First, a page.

Several organisations, cautiously welcoming the outcome of the 2015 National Senior Certificate (NSC) examinations, are nevertheless calling for closer scrutiny of the nation’s persistent economic disparities, which lead to high dropout rates and learner success being highly skewed in favour of richer, better resourced provinces.
Proponents this week agreed that the 2015 results revealed “structural imbalances” in need of reform and that economic inequality required “honest reflection and introspection”, particularly considering that only two out of every five Grade 10 learners in 2013 wrote their final exams in 2015.
This week, Basic Education Minister Angie Motshekga revealed an overall NSC pass rate of 70.7%, or 455 825 of the 665 000-odd matric candidates for the year – a decline from the overall pass rate of 75.8% in the preceding year, but an increase on the 403 874 of the 532 860 students that had passed in 2014.
The national pass rate would have been 74.1% had it excluded the 65 671 progressed learners – students who were “promoted” after repeating Grade 11 more than once.
“The pass rate captures only the per cent of learners who have written the test [and] who have met minimum requirements. This fails to account for learners who never make it to matric and for variation in quality of performance among those who pass the test,” Equal Education added on Wednesday.
Of the 1.3-million learners enrolling for Grade 1 in public schools in 2004, just over half sat down for their final basic education examinations in 2015.
“If one were to compare the number of learners who enrolled for Grade 1 in 2004 to the number who passed matric in 2015, the actual pass rate amounts to less than 36%,” added AfriForum deputy CEO Alana Bailey.
Statistics released by Equal Education showed a dropout rate of 41.71% between Grades 10 and 12 alone, with over 478 000 learners falling through the cracks.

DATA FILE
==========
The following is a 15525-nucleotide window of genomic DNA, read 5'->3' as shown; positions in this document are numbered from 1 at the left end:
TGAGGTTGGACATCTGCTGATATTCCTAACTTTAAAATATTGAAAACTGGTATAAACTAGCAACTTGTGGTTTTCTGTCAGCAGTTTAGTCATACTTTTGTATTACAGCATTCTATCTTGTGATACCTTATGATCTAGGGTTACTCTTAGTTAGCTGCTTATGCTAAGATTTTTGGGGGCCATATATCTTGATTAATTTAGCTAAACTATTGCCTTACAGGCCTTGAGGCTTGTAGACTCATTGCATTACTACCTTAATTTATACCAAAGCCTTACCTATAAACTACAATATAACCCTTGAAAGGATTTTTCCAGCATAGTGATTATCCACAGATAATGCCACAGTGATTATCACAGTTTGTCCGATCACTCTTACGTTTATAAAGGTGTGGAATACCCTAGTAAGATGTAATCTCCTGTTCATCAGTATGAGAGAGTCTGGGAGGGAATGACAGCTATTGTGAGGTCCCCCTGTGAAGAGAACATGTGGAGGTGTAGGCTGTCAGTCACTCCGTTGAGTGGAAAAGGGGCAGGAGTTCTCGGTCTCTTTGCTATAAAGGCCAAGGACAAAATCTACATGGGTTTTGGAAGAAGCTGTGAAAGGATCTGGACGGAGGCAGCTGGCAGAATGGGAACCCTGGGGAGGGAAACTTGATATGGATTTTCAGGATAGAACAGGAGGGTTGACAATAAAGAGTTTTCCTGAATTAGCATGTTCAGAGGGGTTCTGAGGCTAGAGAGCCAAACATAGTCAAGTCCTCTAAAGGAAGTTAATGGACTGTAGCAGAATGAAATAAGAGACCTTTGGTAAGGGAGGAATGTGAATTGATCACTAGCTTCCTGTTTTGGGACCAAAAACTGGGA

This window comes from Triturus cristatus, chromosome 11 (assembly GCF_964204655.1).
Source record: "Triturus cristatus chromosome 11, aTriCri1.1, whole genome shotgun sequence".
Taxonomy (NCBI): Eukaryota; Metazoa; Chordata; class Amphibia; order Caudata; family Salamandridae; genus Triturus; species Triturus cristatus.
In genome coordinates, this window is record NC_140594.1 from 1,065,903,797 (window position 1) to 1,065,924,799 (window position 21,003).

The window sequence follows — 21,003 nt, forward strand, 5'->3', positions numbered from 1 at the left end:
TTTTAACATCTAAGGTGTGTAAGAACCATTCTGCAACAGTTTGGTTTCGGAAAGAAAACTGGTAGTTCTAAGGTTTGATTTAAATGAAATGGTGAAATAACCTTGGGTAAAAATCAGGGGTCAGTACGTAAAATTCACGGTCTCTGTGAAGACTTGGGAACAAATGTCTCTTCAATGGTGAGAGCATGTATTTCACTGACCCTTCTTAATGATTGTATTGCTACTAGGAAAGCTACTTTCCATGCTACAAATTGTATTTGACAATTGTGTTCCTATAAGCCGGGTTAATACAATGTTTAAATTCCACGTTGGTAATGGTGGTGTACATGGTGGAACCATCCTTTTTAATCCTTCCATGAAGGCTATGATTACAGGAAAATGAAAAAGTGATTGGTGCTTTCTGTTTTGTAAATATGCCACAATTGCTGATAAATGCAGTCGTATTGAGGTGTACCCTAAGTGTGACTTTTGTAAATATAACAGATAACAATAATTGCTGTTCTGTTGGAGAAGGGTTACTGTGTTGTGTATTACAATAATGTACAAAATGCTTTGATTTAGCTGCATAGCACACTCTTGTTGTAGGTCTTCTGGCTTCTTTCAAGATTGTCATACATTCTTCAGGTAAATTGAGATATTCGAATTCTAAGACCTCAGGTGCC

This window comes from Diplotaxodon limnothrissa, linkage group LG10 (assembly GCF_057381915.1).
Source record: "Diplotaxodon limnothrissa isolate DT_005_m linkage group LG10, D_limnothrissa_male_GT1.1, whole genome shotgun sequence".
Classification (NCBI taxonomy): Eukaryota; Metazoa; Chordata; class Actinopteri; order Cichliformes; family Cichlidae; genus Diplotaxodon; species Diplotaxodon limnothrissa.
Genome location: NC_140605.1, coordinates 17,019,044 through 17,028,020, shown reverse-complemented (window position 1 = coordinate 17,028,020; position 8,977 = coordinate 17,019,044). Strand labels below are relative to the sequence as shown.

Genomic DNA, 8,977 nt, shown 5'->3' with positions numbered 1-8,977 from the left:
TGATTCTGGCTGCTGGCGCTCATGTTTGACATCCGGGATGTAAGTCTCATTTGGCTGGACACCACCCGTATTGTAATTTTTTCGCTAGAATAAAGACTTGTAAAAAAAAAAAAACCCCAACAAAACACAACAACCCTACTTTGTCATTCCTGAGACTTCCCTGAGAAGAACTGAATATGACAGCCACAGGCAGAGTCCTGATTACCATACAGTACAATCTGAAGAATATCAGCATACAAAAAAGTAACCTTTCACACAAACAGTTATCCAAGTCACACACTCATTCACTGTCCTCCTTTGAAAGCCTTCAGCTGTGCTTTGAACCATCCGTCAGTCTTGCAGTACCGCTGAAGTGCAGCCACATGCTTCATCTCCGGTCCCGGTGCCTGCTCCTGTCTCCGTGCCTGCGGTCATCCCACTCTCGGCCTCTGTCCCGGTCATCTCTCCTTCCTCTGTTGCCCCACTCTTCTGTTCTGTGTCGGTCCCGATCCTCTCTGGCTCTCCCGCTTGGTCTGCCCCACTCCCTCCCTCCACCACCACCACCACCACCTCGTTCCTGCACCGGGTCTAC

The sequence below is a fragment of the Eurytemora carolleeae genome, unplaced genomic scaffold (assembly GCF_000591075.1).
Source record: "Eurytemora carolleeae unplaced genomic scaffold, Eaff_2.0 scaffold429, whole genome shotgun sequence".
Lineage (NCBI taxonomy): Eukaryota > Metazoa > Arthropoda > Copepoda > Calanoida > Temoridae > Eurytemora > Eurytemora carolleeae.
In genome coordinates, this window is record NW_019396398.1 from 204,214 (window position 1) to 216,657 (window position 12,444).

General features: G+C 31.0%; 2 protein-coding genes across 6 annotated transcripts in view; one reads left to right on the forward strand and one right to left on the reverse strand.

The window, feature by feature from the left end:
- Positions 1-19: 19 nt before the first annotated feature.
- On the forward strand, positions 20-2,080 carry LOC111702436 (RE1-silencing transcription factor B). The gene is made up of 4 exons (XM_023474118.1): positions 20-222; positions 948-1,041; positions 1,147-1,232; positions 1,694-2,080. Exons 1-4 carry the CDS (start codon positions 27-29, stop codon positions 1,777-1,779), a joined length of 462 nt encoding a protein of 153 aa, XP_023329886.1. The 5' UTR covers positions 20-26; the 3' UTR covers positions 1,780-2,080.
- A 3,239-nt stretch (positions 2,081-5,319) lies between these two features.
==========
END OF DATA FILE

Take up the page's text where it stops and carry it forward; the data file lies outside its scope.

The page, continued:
Democratic Alliance Basic Education Shadow Minister Gavin Davis said a candid and objective assessment was required to implement measures to correct the course of what he deemed a “highly unequal education system” that was failing millions of poor children in several parts of the country.
“The challenges that engulf the education sector in South Africa must be confronted head on as they have a huge potential to derail our goals as a country,” added the Young Communist League of South Africa (YCLSA), agreeing that the contributing factors to the overall pass rate decline must be investigated and fixed “as a matter of urgency”.
AfriForum encouraged the promotion of targeted measures that would guarantee quality education and mitigate specific challenges, including the lack of mother-language education, inadequate teacher training opportunities, dysfunctional schools and inefficient curriculum options, besides others.
“We cannot ignore the failures of a standardised approach to teaching, learning and assessment linked to socioeconomic factors,” the South African Democratic Teachers Unions (Sadtu) explained, pointing out the importance of prioritising the development of African indigenous languages into teaching and learning.
Meanwhile, Davis pointed out that a child’s scholastic success was still determined by the province they were educated in.
“We are very worried that rural provinces continue not to do well. The Eastern Cape is in the 50% range, Limpopo and KwaZulu-Natal are in the 60% range, while Mpumalanga is in the 70% range. We call on the Minister to provide all the necessary and required resources to deal with this dire situation,” the YCLSA stated.
The Eastern Cape achieved an overall pass rate of 56.8% in 2015, a drop from 65.4% in 2014, while the pass rate in KwaZulu-Natal declined to 60.7%, from 69.7% in 2014.
Limpopo and the Northern Cape also posted decreases in the overall pass rate for the year, falling from 72.9% and 76.4% respectively in 2014 to 65.9% and 69.4% in 2015.
Mpumalanga achieved a 78.6% pass rate, with the North West and Free State claiming pass rates of 81.5% and 81.6% respectively.
Gauteng’s matric pass rate reached 84.2%, with Western Cape securing the top spot with an 84.7% pass rate – an improvement of 2.5% on the preceding year.
The lowest ranking provinces were largely rural and among the poorest in the country.
“What this trend signifies is what we have always maintained - that socioeconomic factors play a key role in determining outcomes,” Sadtu said.
“If we are to improve the matric results across the board, we need to look at what the best performing provinces are doing right and what the worst performers are doing wrong,” Davis noted.
Portfolio Committee on Basic Education chairperson Nomalungelo Gina acknowledged the need for targeted intervention for rural provinces.
“Particular focus should be given to the Eastern Cape so as to improve the 56% attained this year. The committee is aware of the challenges of infrastructure in the province but this administration will continue providing support to all rural provinces,” she said.